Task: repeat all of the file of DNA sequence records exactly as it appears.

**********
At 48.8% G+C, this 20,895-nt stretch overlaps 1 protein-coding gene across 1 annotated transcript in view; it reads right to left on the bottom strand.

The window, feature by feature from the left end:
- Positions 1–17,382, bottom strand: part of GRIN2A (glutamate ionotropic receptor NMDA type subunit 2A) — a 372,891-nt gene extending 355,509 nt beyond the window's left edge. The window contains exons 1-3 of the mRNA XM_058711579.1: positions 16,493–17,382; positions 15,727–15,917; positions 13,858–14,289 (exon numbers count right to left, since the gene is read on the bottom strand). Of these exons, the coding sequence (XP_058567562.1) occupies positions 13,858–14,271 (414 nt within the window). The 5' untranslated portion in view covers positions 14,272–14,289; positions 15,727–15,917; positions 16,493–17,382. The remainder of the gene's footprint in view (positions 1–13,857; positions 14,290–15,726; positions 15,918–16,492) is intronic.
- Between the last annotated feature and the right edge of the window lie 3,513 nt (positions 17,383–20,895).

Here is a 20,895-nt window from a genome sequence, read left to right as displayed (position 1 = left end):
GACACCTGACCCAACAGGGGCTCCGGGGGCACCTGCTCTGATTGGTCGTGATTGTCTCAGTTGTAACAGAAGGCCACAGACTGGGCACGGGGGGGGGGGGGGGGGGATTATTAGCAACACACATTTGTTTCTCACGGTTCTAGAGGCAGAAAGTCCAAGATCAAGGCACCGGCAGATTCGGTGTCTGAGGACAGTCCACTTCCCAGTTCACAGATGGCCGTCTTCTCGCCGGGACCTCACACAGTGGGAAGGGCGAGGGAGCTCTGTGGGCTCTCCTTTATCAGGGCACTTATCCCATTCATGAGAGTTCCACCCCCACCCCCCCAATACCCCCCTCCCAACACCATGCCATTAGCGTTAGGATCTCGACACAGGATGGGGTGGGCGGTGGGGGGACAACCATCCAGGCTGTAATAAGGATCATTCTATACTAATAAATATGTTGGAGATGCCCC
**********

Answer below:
At 48.8% G+C, this 20,895-nt stretch overlaps 1 protein-coding gene across 1 annotated transcript in view; it reads right to left on the bottom strand.

The window, feature by feature from the left end:
- Positions 1–17,382, bottom strand: part of GRIN2A (glutamate ionotropic receptor NMDA type subunit 2A) — a 372,891-nt gene extending 355,509 nt beyond the window's left edge. The window contains exons 1-3 of the mRNA XM_058711579.1: positions 16,493–17,382; positions 15,727–15,917; positions 13,858–14,289 (exon numbers count right to left, since the gene is read on the bottom strand). Of these exons, the coding sequence (XP_058567562.1) occupies positions 13,858–14,271 (414 nt within the window). The 5' untranslated portion in view covers positions 14,272–14,289; positions 15,727–15,917; positions 16,493–17,382. The remainder of the gene's footprint in view (positions 1–13,857; positions 14,290–15,726; positions 15,918–16,492) is intronic.
- Between the last annotated feature and the right edge of the window lie 3,513 nt (positions 17,383–20,895).

Here is a 20,895-nt window from a genome sequence, read left to right as displayed (position 1 = left end):
GACACCTGACCCAACAGGGGCTCCGGGGGCACCTGCTCTGATTGGTCGTGATTGTCTCAGTTGTAACAGAAGGCCACAGACTGGGCACGGGGGGGGGGGGGGGGGGATTATTAGCAACACACATTTGTTTCTCACGGTTCTAGAGGCAGAAAGTCCAAGATCAAGGCACCGGCAGATTCGGTGTCTGAGGACAGTCCACTTCCCAGTTCACAGATGGCCGTCTTCTCGCCGGGACCTCACACAGTGGGAAGGGCGAGGGAGCTCTGTGGGCTCTCCTTTATCAGGGCACTTATCCCATTCATGAGAGTTCCACCCCCACCCCCCCAATACCCCCCTCCCAACACCATGCCATTAGCGTTAGGATCTCGACACAGGATGGGGTGGGCGGTGGGGGGACAACCATCCAGGCTGTAATAAGGATCATTCTATACTAATAAATATGTTGGAGATGCCCC